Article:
A Moment for Science
KEEPING UP WITH GLOBAL COMPETITION
On October 4th, 1957, the Soviet Union launched the satellite Sputnik, the first-ever human-built object into space. This event was a defining moment for the United States, in correlation with both the Cold War and the space race and has been referred to as a Sputnik Moment. Two months later, on December 6th, 1957 the United States attempted to launch their first satellite into space but the fuel tanks on the rocket that was to send it in off the earth exploded. This became a moment of “science awakening” in the US, changing the course of science education.
Today, we look for the next Sputnik Moment, to change the direction of science education with policy, support and funding. There have been many moments that looked like they could be the next opportunity for us to change the course of science education. From the war on terror to climate change, to the most recent outbreak of Covid-19, which time could still tell if this is that moment. As large of an issue that climate change is across the world and the possibility that this could be that moment, it has not seemed to be the case, at least in the United States. While some believe we will not be able to engineer or science our way out this, there are ways that the field of STEM can slow down and perhaps reverse the effects of climate change. Investments in STEM fields and education can work to find alternatives to the damage that is being done. The response to Sputnik started with the work of the military but then progressed into the formation of NASA and involved over 400,000 people and 20,000 companies involved in the race to the moon. Every dollar spent on the program was spent right here on earth, as was every investment into STEM education. The same would be true with the issue of climate change. Any money spent to invest in renewable resources and protect life on our planet would be done so here on earth, benefiting the people of earth With the US withdraw from the Paris Climate accord we are getting left before in the issue of climate change, both financially and in aspects of infrastructure. Fighting climate change as the next Sputnik Moment would involve everyone, on every level and could change the direction of life on earth.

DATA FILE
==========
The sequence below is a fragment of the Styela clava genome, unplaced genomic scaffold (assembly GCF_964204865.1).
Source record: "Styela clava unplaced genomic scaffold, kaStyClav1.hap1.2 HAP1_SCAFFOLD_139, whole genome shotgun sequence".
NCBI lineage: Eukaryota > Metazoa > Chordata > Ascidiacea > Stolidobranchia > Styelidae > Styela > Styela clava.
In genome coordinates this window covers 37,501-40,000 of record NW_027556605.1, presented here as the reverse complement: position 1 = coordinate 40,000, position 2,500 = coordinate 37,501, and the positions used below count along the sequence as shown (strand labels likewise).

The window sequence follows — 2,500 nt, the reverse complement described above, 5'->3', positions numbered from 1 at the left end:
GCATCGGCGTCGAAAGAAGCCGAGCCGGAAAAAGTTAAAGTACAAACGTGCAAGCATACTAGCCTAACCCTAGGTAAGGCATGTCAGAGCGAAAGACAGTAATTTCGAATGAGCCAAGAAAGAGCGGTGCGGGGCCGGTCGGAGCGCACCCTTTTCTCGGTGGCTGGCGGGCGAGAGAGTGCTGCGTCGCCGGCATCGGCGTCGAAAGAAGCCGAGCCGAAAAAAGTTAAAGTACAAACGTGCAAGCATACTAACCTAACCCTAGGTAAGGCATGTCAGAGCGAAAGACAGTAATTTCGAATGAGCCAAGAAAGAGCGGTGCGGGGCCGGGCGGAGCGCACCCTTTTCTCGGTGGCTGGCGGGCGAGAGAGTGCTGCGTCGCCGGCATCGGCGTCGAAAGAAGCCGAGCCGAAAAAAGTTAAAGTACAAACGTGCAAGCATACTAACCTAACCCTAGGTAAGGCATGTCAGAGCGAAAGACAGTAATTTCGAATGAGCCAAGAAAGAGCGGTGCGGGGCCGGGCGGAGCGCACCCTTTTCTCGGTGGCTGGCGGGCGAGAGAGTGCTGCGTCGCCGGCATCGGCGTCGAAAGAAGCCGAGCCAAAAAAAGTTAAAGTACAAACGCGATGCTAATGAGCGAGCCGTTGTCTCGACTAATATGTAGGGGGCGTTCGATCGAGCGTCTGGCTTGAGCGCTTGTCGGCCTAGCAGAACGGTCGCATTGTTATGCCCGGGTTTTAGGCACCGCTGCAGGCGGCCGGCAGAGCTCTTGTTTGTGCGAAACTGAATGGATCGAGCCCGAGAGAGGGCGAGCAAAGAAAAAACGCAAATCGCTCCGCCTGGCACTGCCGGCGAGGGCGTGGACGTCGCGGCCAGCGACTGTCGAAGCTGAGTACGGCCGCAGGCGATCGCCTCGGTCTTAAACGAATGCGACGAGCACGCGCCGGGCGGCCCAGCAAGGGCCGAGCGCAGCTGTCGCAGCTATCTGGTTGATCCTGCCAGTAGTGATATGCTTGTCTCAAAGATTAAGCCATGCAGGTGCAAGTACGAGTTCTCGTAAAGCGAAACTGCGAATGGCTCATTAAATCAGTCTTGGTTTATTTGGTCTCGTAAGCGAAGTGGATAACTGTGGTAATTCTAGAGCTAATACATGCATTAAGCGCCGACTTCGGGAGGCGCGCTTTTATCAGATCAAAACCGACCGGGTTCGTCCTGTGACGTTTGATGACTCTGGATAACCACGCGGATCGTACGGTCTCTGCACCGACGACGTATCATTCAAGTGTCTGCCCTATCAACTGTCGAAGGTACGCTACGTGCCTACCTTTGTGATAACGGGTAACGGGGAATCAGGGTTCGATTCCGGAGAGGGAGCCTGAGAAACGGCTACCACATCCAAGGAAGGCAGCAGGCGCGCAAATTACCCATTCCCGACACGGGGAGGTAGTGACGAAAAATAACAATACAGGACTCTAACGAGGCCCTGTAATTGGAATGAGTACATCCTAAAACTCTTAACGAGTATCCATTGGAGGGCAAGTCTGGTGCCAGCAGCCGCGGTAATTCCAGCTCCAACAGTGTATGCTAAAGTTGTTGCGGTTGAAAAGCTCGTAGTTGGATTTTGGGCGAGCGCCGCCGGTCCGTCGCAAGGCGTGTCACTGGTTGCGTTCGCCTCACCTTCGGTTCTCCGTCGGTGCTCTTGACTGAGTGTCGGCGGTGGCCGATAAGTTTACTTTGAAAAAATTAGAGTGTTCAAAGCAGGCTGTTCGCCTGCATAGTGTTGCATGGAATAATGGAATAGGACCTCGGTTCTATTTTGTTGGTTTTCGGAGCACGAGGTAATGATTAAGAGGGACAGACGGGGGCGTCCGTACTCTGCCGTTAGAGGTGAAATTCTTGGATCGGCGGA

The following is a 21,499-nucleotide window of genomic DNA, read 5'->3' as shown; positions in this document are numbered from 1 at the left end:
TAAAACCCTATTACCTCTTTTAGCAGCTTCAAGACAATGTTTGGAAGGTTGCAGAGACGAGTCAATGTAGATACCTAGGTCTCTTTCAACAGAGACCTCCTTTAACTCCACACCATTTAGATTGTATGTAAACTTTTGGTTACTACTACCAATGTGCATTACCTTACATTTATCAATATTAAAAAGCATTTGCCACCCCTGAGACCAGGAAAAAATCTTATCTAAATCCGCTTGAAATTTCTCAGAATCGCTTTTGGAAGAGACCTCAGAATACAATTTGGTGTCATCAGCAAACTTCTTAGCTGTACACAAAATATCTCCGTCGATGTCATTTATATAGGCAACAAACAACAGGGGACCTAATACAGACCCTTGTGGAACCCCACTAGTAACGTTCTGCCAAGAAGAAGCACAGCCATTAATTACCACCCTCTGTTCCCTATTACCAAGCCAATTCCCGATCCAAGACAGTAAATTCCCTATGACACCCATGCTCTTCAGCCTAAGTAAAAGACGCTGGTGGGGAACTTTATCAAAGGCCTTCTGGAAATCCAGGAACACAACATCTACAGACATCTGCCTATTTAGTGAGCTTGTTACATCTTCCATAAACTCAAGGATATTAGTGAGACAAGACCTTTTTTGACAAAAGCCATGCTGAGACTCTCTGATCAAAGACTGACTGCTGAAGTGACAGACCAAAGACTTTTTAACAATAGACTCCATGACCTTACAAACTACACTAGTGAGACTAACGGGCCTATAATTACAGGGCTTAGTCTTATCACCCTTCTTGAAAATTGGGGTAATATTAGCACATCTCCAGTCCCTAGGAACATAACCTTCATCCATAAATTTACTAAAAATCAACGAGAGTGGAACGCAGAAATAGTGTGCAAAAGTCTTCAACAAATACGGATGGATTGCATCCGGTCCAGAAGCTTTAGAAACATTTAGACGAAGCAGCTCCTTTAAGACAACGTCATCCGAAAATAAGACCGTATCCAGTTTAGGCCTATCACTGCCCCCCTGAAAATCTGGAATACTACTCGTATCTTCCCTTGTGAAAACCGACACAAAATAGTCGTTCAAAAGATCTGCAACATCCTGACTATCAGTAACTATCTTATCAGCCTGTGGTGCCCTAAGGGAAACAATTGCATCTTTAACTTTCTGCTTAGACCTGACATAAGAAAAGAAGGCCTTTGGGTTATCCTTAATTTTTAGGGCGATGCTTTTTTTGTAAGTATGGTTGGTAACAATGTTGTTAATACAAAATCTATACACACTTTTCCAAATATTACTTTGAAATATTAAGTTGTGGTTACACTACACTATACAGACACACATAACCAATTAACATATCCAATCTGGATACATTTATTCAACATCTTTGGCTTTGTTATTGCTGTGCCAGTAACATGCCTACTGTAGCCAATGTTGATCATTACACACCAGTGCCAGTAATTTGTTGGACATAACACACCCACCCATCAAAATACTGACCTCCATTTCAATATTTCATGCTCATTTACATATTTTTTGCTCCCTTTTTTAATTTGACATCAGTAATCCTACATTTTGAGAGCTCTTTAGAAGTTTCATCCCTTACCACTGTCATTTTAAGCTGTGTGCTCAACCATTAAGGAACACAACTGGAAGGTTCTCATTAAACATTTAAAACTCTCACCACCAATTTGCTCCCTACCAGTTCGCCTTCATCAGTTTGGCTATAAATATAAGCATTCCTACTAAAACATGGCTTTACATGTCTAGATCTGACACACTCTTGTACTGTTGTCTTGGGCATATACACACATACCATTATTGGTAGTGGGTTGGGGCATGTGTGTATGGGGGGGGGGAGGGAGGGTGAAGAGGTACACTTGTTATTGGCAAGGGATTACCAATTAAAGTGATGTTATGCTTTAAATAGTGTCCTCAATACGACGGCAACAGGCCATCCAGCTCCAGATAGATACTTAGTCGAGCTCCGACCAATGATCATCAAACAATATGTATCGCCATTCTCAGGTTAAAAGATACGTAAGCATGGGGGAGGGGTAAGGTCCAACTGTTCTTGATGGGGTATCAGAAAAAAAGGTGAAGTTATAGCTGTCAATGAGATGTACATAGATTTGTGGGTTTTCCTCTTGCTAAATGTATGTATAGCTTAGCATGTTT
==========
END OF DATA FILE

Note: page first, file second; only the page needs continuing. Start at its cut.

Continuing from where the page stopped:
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Melina, R. (2010, December 7). What exactly is a ‘Sputnik Moment?’. Space.com. Retrieved from https://www.space.com/10437-sputnik-moment.html
Burke, S. & Squassoni, S. (2014, December 22). Why climate change isn’t a sputnik moment: military technology can’t innovate us out of this one. Slate.com Retrieved from https://slate.com/technology/2014/12/climate-change-isnt-a-sputnik-moment-why.html
Riley, C. (2009, July 1). The 400,000 strong backup team. The Guardian. Retrieved from https://www.theguardian.com/science/2009/jul/02/apollo-11-back-up-team